Do you have the sensation that your life is going well and that you’re doing the things you want to do, but you have a terrible feeling that you’re missing out on something?


The Root Causes

Neurasthenia has returned for the same reason it did in the past: our expectations have not kept up with changing technology and society. The internet, mobile phones, Twitter, Facebook, and Blackberries have all advanced technology in recent decades, allowing us to communicate with anybody in the world instantly. With Google Maps, we can practically zoom anywhere in the globe and have access to a variety of information.

Our lives are also heavily influenced by the media. Thousands of advertising, movies, and television series have been shown to us. How many photos of SUVs speeding to the brink of a cliff, great LA rooftop parties, lovely Manhattan apartments magically leased by struggling 20-somethings, holidays on private islands, epic road trips, and so on have we absorbed? Moments exhibiting life at its most essential and remarkable are abundant in the photographs we consume.

As a result, our thoughts are flooded with the huge possibilities that the world has to offer, and technology gives us the impression that all of these possibilities are only a click away. However, the facts of our existence haven’t altered all that much. Many elements of our life have grown faster and easier, but many others have not. We can quickly communicate with our Argentina-based pal, but we’re no closer to teleporting there. There is a wealth of knowledge accessible on the internet, but reading and absorbing it takes the same amount of time as it did before. We still have to look for employment, pay our rent, and focus on our relationships.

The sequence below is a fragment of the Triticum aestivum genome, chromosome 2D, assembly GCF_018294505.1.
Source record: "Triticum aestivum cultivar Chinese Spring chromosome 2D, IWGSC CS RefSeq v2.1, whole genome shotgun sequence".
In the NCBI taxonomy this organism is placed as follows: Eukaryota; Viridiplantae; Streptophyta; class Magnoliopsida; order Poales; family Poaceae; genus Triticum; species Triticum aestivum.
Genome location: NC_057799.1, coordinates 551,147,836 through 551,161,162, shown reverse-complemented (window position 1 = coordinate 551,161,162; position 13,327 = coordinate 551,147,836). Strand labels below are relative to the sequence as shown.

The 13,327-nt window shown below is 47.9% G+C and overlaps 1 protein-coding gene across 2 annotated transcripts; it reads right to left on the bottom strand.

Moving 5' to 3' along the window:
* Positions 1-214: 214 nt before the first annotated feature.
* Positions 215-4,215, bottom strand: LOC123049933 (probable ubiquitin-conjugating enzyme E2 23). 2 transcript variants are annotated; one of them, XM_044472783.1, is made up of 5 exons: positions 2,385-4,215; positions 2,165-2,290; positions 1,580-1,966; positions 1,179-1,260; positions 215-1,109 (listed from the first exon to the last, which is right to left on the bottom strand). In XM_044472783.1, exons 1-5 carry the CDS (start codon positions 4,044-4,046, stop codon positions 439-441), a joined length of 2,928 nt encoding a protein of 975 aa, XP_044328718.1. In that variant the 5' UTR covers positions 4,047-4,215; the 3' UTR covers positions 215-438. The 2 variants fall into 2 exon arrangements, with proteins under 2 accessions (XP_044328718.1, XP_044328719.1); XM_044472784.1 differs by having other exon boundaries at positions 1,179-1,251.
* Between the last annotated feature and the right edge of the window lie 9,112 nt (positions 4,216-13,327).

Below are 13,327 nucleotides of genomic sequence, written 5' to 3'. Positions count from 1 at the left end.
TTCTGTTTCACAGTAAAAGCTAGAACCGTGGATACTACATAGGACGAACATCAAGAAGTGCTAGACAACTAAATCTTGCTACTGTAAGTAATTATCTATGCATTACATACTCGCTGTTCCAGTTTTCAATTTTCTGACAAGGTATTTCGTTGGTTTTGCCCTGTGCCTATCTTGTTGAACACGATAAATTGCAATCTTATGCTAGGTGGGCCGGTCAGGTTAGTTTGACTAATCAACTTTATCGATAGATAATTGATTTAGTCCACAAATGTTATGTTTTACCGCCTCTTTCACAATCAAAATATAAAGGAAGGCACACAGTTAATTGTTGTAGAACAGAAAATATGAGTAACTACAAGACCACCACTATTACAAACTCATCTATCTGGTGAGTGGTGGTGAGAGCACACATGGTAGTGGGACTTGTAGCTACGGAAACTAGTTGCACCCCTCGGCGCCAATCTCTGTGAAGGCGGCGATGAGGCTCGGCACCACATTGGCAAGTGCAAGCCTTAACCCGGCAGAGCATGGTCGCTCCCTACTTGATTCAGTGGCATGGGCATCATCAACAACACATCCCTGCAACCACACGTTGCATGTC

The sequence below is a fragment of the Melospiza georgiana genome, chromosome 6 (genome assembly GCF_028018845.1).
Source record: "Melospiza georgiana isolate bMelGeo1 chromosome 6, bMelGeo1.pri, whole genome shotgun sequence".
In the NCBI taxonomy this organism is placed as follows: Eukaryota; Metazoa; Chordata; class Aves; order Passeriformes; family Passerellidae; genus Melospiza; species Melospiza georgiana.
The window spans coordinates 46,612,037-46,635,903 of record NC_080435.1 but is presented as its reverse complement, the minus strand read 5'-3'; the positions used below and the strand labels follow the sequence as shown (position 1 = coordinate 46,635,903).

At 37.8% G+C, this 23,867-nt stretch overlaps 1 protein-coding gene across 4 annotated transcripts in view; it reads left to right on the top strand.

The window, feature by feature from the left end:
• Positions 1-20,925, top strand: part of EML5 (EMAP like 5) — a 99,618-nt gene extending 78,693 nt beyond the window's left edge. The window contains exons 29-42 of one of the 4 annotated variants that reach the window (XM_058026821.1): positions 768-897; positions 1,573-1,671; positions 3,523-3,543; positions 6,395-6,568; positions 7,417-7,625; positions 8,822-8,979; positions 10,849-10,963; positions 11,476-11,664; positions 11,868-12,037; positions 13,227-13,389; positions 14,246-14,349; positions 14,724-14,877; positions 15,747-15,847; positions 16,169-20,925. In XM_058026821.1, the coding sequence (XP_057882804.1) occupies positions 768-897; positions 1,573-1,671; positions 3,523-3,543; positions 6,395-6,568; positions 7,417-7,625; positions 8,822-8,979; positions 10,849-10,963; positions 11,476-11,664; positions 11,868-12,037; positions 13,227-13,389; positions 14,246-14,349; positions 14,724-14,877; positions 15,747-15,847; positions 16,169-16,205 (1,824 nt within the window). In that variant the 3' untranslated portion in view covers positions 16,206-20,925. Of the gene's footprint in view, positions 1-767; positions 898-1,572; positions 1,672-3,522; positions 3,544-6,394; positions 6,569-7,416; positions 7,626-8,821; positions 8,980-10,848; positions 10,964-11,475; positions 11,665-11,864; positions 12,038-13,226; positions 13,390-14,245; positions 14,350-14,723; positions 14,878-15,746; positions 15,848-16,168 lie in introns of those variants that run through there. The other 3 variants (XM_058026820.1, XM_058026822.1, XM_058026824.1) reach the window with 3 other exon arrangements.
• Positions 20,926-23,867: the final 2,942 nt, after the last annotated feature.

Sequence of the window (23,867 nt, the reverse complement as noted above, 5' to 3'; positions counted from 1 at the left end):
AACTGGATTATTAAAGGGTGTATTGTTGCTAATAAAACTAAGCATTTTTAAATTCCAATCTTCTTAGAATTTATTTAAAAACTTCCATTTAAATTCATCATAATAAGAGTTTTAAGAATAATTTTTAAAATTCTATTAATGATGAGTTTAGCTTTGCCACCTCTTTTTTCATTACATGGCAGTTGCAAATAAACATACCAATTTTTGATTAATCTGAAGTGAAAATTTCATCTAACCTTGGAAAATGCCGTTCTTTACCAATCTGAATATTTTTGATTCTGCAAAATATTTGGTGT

Our contemporary “neurasthenia” is caused by this chasm between our expectations of the world and how we actually perceive it. New media and technology seem to have placed the whole planet within our grasp. But we never seem to be able to understand it. We wish we could miraculously absorb everything, but we can’t. As a result, we’re sad and nervous. We’re certain that, unlike us, others have discovered a means to get all of the nice things available. We get the impression that real life is taking place someplace else than our own. There seem to be a plethora of options and choices out there, so many that we’re completely overwhelmed. We’re not sure where to begin or where to plunge in. As a result, we’re immobilized and unable to act. Then we feel antsy and restless because we don’t feel like we’re doing anything. Because there is so much that we should be doing! But then we’re swamped once again, and, well, you get the picture.

The Cure

Quack elixirs and electrotherapy were formerly employed to treat neurasthenia. However, zapping your junk isn’t necessary to feel better. If the disparity between our expectations and reality is the source of our contemporary restlessness and shiftlessness, then reducing that gap is the remedy. Rather of becoming overwhelmed by life’s apparently limitless options, focus on the things you genuinely want to accomplish and can achieve.


Determine what you are capable of. Many males were reared by parents who were a little too coddled. They praised their children for everything they did. They assured them they could accomplish whatever they wanted in the world. These parents were worried about their children’s self-esteem, but by denying them the opportunity to zero in on their genuine skills and abilities, they frequently stunted their children’s potential to find a place in the world. Many men today, convinced that their potential is limitless, are unable to choose a major or a job and feel lost, always searching for what they were born to achieve.